The American violist, a long-standing mainstay of the Kronos Quartet, discusses his enduring love for chamber music

Kronos Quartet_Foto Johanne Karlsrud-7114

Photo: Johanne Karlsrud

Discover more Featured Stories like this in The Strad Playing Hub

Read more premium content for subscribers here

It was my final quartet recital, rather than a solo performance, that felt like a culmination of my time at Indiana University. For as long as I can remember, I have always loved chamber music. Even in primary school, it was the chamber music ensemble that I looked forward to most. Summer camps were also a huge influence on my musical development. I enjoyed being totally immersed in music and would try and go to three or four a year. In fact, that was how I ended up playing viola. One year, no more violin positions were available, but they said, ‘If you play viola, we can give you a scholarship.’ My high school, through which I was learning violin, had also just received a new viola. So I switched, and haven’t looked back since!

As a violist, you’re in the thick of it

I learnt about Indiana University while at a summer camp. Hearing great things about it, I moved there from Kansas State University shortly afterwards. Coming from a small town in Illinois, I immediately felt like a very small fish in a very big pond! I excelled with David Dawson as my teacher. Not only was he a great musical influence, but also an amazing quartet coach. He would always say: ‘To succeed you need talent, hard work and a certain amount of luck.’ I really took that to heart. Unlike many teachers who impose their style on students, Mr Dawson urged me to be my own teacher. I made my own decisions about things like fingerings and character. I explored what it means to create a phrase, which is still incredibly useful today with Kronos when premiering new works.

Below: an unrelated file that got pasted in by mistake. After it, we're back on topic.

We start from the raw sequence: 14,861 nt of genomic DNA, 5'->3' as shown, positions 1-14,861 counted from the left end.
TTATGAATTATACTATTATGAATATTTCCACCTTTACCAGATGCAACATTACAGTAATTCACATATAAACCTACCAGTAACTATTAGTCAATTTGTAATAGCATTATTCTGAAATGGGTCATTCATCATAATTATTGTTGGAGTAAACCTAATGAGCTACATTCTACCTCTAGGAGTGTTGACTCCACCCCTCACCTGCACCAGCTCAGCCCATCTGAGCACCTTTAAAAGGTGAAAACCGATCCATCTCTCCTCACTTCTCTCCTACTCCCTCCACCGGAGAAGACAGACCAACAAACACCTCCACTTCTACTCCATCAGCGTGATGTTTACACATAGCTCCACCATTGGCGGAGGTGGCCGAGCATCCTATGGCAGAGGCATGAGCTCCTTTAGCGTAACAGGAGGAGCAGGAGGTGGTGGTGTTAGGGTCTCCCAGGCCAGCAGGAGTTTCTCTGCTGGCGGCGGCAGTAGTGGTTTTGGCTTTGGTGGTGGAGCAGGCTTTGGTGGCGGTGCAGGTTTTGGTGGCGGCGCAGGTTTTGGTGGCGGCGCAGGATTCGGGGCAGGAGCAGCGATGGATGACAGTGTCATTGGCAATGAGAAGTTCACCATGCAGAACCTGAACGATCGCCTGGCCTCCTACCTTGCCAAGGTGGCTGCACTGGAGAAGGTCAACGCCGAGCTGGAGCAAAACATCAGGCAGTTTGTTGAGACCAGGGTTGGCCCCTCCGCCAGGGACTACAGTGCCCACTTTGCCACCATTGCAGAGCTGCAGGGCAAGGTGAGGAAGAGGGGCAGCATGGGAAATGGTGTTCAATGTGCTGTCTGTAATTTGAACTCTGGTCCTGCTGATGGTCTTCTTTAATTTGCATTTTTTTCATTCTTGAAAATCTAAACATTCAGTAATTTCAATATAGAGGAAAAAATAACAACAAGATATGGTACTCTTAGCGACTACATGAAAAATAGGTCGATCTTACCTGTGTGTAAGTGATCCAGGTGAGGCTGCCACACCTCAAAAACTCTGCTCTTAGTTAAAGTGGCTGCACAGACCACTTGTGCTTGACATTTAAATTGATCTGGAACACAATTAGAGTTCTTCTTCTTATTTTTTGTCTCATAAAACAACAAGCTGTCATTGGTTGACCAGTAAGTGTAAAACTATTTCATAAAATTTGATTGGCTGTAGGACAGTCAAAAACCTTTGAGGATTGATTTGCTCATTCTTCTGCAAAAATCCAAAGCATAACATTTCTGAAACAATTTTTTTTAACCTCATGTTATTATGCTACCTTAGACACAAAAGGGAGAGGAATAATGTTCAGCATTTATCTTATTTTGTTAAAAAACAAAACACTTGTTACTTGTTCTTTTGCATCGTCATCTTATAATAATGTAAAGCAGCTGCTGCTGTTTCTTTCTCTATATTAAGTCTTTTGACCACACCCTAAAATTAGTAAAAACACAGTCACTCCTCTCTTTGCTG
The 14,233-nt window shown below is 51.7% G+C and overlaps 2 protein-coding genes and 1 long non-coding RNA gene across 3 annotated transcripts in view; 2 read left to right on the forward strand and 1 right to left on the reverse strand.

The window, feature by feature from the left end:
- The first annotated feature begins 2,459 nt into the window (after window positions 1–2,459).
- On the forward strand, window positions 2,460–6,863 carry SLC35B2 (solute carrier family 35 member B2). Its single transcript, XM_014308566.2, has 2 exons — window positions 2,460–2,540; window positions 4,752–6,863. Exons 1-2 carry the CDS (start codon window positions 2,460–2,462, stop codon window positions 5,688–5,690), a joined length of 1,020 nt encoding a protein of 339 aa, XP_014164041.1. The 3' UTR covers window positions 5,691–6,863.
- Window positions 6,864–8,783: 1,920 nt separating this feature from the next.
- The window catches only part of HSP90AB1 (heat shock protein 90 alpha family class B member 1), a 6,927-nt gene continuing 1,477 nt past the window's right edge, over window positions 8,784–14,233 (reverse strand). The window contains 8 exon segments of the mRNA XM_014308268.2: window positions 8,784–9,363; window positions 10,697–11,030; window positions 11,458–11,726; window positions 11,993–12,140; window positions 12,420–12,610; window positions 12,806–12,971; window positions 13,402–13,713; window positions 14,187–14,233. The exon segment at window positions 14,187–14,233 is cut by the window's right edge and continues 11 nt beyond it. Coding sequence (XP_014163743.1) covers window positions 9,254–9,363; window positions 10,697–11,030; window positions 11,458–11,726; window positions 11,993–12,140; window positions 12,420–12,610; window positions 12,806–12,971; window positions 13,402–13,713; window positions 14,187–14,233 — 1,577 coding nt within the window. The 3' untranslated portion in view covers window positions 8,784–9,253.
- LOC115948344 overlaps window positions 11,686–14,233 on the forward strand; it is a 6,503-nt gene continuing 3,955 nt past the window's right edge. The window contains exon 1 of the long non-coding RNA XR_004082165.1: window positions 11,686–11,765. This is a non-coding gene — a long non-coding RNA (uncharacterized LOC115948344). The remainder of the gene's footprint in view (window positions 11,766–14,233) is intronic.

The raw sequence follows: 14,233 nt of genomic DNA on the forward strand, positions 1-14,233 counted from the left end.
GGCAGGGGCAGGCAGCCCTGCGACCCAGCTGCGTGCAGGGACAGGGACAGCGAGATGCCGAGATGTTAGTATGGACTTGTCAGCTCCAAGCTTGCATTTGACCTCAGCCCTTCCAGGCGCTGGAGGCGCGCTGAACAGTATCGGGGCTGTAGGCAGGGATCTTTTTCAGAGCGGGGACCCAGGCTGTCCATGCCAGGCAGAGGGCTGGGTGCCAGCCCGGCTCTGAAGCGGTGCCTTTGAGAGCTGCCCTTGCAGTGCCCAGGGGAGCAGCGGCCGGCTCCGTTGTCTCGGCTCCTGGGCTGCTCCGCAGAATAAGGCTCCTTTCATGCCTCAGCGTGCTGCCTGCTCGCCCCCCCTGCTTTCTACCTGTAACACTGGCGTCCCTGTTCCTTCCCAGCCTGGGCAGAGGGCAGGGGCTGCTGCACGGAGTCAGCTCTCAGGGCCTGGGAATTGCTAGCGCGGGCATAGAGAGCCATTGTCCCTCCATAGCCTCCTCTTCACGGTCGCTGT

During my time in Indiana, I absorbed everything around me. I would attend classes by János Starker and Josef Gingold. To hear Gingold demonstrate just sliding up to a note could bring tears to your eyes. His love for music was so inspiring. I also learnt from other teachers, and quickly realised that I had to be careful what I studied with people. When teachers have an affinity with a piece, they teach it well! In retrospect, I wish I had performed more at university, rather than just staying in the practice room. You improve and learn so much from playing in front of others.

Hank Dutt 1977 Indiana Quartet with former Kronos cellist Joan Jeanrenaud

Dutt’s university quartet in 1977

I love chamber music’s sense of camaraderie and collaboration. As a violist, you’re in the thick of it. On an interpersonal level, although there will be heated arguments, when a decision is made together, it becomes greater than you. We have a policy of always respecting each other. If someone comes up with an idea you don’t like, they have nevertheless signalled a problem that must be solved as a team. Something I would recommend to young quartets is to build a shorthand for rehearsing. Get the classics under your belt, and then you will have reference points for future rehearsals. You can work for ever on a piece but building a solid history with your quartet makes the process much quicker.